Look at what happened during the 1970s when U.S. gas prices were controlled. Long lines developed at service stations all over the country because the price for gasoline was kept artificially low by government fiat. The full impact of scarcity was not accurately conveyed. As Milton Friedman pointed out at the time, we could have eliminated the lines at the pump in one day by allowing the price to rise to clear the market.

    From our experience with price controls on gasoline and the long lines at the pump and general inconvenience, we get an insight into what happens under socialism where every price in the economy is controlled. The collapse of socialism is due in part to the chaos and inefficiency that result from artificial prices. The information content of a controlled price is always distorted. This in turn distorts the incentives mechanism of prices under socialism. Administered prices are always either too high or too low, which then creates constant shortages and surpluses. Market prices are the only way to transmit information that will create the incentives to ensure economic efficiency.

    Profits and Losses

    Socialism also collapsed because of its failure to operate under a competitive, profit-and-loss system of accounting. A profit system is an effective monitoring mechanism which continually evaluates the economic performance of every business enterprise. The firms that are the most efficient and most successful at serving the public interest are rewarded with profits. Firms that operate inefficiently and fail to serve the public interest are penalized with losses.

    By rewarding success and penalizing failure, the profit system provides a strong disciplinary mechanism which continually redirects resources away from weak, failing, and inefficient firms toward those firms which are the most efficient and successful at serving the public. A competitive profit system ensures a constant reoptimization of resources and moves the economy toward greater levels of efficiency. Unsuccessful firms cannot escape the strong discipline of the marketplace under a profit/loss system. Competition forces companies to serve the public interest or suffer the consequences.

    Under central planning, there is no profit-and-loss system of accounting to accurately measure the success or failure of various programs. Without profits, there is no way to discipline firms that fail to serve the public interest and no way to reward firms that do. There is no efficient way to determine which programs should be expanded and which ones should be contracted or terminated.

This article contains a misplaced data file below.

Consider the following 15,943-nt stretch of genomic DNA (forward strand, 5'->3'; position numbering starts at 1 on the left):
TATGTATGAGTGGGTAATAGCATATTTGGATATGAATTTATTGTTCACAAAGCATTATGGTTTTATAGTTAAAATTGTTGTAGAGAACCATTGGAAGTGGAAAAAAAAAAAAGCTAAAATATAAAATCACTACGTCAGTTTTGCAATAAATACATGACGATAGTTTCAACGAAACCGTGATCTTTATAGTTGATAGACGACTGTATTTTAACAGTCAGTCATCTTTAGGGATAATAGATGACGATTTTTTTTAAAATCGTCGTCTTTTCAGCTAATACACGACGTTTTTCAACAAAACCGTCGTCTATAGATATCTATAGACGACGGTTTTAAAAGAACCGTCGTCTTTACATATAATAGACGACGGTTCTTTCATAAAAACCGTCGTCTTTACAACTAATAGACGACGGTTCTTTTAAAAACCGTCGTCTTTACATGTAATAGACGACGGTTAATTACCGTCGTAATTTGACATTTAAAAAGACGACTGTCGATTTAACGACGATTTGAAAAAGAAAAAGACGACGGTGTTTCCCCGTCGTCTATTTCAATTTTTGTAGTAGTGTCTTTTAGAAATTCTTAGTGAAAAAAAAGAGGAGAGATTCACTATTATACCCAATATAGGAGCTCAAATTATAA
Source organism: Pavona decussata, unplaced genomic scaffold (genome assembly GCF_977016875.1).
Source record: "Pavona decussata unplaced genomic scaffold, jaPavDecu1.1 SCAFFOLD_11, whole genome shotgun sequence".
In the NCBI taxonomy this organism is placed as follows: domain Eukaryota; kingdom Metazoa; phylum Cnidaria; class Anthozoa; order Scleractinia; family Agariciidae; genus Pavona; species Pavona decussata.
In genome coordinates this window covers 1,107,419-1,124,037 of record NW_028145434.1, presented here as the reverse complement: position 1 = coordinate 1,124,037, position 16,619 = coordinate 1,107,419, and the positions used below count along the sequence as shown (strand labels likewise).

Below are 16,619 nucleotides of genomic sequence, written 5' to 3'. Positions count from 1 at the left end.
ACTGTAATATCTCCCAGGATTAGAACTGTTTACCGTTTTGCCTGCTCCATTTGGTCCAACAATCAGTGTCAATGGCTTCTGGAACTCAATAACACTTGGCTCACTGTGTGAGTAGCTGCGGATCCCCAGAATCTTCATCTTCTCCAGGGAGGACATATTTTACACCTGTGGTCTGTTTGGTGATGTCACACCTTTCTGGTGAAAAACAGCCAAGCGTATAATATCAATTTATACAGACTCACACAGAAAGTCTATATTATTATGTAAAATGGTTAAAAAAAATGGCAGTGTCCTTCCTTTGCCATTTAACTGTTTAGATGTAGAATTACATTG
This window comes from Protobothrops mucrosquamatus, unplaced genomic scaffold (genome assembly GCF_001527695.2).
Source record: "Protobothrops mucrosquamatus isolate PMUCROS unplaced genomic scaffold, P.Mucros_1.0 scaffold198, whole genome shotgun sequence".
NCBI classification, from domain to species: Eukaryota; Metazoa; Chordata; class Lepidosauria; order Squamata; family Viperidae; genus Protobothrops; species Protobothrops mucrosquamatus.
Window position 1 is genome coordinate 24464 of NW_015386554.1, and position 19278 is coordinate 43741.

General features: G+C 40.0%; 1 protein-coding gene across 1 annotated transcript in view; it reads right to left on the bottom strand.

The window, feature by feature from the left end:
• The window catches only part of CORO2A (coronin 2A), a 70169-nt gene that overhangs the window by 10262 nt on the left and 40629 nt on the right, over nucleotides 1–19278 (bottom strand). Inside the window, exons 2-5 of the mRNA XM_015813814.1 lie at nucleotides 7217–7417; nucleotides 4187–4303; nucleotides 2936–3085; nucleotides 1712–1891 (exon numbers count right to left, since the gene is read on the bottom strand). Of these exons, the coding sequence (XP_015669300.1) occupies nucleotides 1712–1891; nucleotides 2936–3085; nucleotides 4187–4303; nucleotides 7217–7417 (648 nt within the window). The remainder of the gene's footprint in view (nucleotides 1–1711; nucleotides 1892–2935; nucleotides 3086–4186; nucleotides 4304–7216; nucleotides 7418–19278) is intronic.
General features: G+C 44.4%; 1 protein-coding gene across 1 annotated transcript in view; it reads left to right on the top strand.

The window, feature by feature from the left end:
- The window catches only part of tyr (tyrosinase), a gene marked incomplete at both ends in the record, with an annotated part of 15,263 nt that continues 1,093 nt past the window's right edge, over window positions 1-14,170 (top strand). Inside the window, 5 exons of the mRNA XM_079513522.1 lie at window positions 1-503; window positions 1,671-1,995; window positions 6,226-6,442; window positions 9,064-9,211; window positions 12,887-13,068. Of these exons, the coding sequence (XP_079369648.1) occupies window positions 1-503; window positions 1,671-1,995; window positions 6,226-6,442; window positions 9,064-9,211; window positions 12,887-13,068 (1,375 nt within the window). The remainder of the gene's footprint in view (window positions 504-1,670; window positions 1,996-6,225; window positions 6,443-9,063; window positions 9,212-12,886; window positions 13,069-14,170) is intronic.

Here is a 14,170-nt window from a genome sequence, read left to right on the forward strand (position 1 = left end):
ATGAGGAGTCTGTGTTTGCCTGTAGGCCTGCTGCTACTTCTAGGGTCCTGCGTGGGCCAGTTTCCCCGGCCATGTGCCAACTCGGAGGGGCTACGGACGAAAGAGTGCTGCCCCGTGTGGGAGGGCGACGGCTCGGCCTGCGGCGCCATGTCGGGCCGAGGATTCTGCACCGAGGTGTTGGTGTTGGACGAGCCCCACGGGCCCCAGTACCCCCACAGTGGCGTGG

Without competition, centrally planned economies do not have an effective incentive structure to coordinate economic activity. Without incentives the results are a spiraling cycle of poverty and misery. Instead of continually reallocating resources towards greater efficiency, socialism falls into a vortex of inefficiency and failure.

    Private Property Rights

    A third fatal defect of socialism is its blatant disregard for the role of private property rights in creating incentives that foster economic growth and development. The failure of socialism around the world is a “tragedy of commons” on a global scale.

    The “tragedy of the commons” refers to the British experience of the sixteenth century when certain grazing lands were communally owned by villages and were made available for public use. The land was quickly overgrazed and eventually became worthless as villagers exploited the communally owned resource.

    When assets are publicly owned, there are no incentives in place to encourage wise stewardship. While private property creates incentives for conservation and the responsible use of property, public property encourages irresponsibility and waste. If everyone owns an asset, people act as if no one owns it. And when no one owns it, no one really takes care of it. Public ownership encourages neglect and mismanagement.

    Since socialism, by definition, is a system marked by the “common ownership of the means of production,” the failure of socialism is a “tragedy of the commons” on a national scale. Much of the economic stagnation of socialism can be traced to the failure to establish and promote private property rights.

    As Peruvian economist Hernando de Soto remarked, you can travel in rural communities around the world and you will hear dogs barking, because even dogs understand property rights. It is only statist governments that have failed to understand property rights. Socialist countries are just now starting to recognize the importance of private property as they privatize assets and property in Eastern Europe.
     
  10. omya

    omya Lt. Colonel ELITE MEMBER

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    Incentives Matter

    Without the incentives of market prices, profit-and-loss accounting, and well-defined property rights, socialist economies stagnate and wither. The economic atrophy that occurs under socialism is a direct consequence of its neglect of economic incentives.